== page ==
Supply Chain Management is principally supply chain visibility and transparency and is where the continuous examination, design, planning, execution, control, and monitoring of supply chain activities respond to the end-user and organizational needs to ensure the security of the product for the consumer. SCRM Solutions previously mentioned operate at the micro-level, supply chain management operates at the macro-level. In other words: attentive to the uninterrupted flow of the river. SCRM Solutions are focused on physical elements, supply chain management is focused on socio-economic aspects. Several non-inclusive elements of supply chain management are discussed below.
The global supply chain is complex, multi-tiered and difficult to manage. Customers may have good visibility of first and possibly even second tier vendors/suppliers. But beyond those vendors are more and more to the nth tier. This lack of visibility of all the potential suppliers that affect your product must lead to the question: do you know who your critical vendors are? and the first priority: Create an inventory of these vendors. Employment of this inventory leads to choosing vendors who offer a well-organized technology infrastructure, provide transparency and ease of communication. Impress upon these vendors that the vendor management program has executive leadership, that compliance with the structure of the program is not optional and is mandatory. Discuss measurable program objectives with critical inspections and testing. Share quality improvement goals. Transparency is a key goal and primary focus of vendor relationships.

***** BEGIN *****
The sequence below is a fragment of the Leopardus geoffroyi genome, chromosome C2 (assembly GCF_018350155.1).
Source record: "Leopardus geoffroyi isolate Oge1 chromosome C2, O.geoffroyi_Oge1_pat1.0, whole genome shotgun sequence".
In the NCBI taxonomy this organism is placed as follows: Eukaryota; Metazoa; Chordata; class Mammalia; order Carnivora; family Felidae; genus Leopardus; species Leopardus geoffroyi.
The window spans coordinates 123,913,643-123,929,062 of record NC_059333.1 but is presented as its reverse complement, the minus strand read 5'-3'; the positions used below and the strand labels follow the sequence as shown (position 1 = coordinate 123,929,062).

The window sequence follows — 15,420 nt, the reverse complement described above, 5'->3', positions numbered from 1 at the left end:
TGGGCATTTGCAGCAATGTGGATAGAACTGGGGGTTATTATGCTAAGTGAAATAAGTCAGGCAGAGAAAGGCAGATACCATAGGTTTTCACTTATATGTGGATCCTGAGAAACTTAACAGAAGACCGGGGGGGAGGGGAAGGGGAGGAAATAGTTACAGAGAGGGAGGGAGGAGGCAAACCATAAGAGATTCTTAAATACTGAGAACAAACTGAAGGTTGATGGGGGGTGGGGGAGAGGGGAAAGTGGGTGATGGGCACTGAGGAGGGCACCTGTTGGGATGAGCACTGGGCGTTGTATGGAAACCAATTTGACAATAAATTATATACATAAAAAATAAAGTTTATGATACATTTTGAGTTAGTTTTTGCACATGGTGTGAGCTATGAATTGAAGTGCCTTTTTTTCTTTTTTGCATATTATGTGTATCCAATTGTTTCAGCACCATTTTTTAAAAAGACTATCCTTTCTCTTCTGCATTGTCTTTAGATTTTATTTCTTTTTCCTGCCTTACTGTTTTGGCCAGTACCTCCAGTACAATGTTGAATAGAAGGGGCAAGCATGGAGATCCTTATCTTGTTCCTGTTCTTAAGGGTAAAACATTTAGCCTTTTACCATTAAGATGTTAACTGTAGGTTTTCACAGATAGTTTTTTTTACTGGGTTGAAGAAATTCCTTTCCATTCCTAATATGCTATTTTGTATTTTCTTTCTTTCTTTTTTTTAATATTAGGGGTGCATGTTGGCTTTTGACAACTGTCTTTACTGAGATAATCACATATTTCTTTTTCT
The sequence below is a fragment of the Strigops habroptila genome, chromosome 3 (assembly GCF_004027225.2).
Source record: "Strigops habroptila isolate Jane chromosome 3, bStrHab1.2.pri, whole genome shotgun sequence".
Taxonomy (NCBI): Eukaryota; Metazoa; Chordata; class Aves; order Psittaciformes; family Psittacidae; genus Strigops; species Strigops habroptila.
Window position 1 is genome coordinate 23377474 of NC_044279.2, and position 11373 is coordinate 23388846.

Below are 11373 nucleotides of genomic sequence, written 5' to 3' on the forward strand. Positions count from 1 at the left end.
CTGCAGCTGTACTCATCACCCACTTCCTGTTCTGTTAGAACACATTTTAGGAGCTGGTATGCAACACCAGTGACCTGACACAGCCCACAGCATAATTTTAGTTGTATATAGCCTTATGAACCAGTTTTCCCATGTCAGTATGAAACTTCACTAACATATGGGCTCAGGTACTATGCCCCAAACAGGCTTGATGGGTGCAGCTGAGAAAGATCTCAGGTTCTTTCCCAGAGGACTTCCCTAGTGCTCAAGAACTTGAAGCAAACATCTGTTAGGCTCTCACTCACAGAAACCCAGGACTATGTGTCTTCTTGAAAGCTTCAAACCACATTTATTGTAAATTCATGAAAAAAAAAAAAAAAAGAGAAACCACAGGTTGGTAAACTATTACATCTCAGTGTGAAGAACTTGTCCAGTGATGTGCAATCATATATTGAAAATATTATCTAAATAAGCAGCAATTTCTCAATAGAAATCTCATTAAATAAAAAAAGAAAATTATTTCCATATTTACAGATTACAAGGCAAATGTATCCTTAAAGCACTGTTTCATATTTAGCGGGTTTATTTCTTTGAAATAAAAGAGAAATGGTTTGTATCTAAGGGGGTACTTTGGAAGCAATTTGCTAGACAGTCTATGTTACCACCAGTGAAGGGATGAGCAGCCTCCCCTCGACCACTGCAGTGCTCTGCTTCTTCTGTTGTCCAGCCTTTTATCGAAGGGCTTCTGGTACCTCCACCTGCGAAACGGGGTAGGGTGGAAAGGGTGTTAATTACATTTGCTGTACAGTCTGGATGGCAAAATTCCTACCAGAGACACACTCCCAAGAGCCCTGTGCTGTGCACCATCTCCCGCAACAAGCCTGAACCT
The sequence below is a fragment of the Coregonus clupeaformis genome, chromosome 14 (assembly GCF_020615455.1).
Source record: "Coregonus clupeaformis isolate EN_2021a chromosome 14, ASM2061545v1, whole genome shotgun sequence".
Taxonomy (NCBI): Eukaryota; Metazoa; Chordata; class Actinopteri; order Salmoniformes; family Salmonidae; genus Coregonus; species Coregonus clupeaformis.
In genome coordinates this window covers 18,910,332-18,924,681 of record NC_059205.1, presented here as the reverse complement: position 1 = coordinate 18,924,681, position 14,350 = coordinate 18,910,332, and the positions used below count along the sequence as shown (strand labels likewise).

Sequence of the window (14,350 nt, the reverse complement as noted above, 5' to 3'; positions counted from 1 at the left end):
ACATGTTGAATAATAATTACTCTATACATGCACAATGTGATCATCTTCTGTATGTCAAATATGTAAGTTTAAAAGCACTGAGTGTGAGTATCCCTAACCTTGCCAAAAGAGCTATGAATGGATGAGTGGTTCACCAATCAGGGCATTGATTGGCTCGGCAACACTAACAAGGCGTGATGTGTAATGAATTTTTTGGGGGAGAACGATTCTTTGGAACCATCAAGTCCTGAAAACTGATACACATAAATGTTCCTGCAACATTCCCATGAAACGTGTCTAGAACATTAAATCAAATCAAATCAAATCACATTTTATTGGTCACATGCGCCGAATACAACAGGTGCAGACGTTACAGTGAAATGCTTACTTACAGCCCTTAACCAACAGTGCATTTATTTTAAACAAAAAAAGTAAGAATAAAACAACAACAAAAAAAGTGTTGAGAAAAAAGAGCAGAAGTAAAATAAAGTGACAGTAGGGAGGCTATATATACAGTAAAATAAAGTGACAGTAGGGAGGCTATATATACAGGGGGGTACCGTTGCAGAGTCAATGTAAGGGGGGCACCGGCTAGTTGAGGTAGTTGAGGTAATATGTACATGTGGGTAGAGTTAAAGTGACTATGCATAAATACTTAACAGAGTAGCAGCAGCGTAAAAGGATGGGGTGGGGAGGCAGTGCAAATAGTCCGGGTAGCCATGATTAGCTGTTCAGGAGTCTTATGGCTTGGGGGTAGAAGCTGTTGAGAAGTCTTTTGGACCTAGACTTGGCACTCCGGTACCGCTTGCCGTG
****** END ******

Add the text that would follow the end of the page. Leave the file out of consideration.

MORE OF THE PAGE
One of the emerging predictive logistics trends in supply chain management is the concept of precise Estimated Time of Arrival (ETA) or the ability to know when and where a product will arrive with great accuracy. The availability of inexpensive sensors and Internet of Things (IoT) connectivity has made supply chain visibility easier. In fact, it's possible to know exactly where your goods are at any time and, in many cases, what condition they're in. But knowing exactly when you're going to get them is becoming more likely as IoT and sensor data increasingly combine with AI, Machine Learning and Big Data Analytics to aid supply chain visibility.
The success of a supply chain often depends on efficiency which is largely the result of the ability of managers to conduct accurate inventory forecasting. Demand planning uses analytics that examine historical inventory data, customer orders, shipments, current orders, and demand trends, consequently enabling smart decisions about inventory. Sharing demand planning information with vendors/suppliers increases supply chain visibility and improves vendor ability to meet demands.
In order to maintain a successful supply chain, proper inventory control in real time will ultimately ensure that educated business decisions are made. Inventory management/control is an essential input to Demand Planning.
Supply chain management for sustainability has become increasingly important with the growing awareness of the potential disruptive effect on the supply chain of global warming, energy security, natural disasters, terrorists' attacks, and the need for cyber security. This subject can be classified into several, but not inclusive categories: socio-economic issues; environmental issues, political issues, financial crises. Risk management for disruptive events in supply chains requires a methodology of monitoring and resilience to mitigate disruptions. Globalization forces globally distributed enterprises to act more quickly when a disruptive event occurs.
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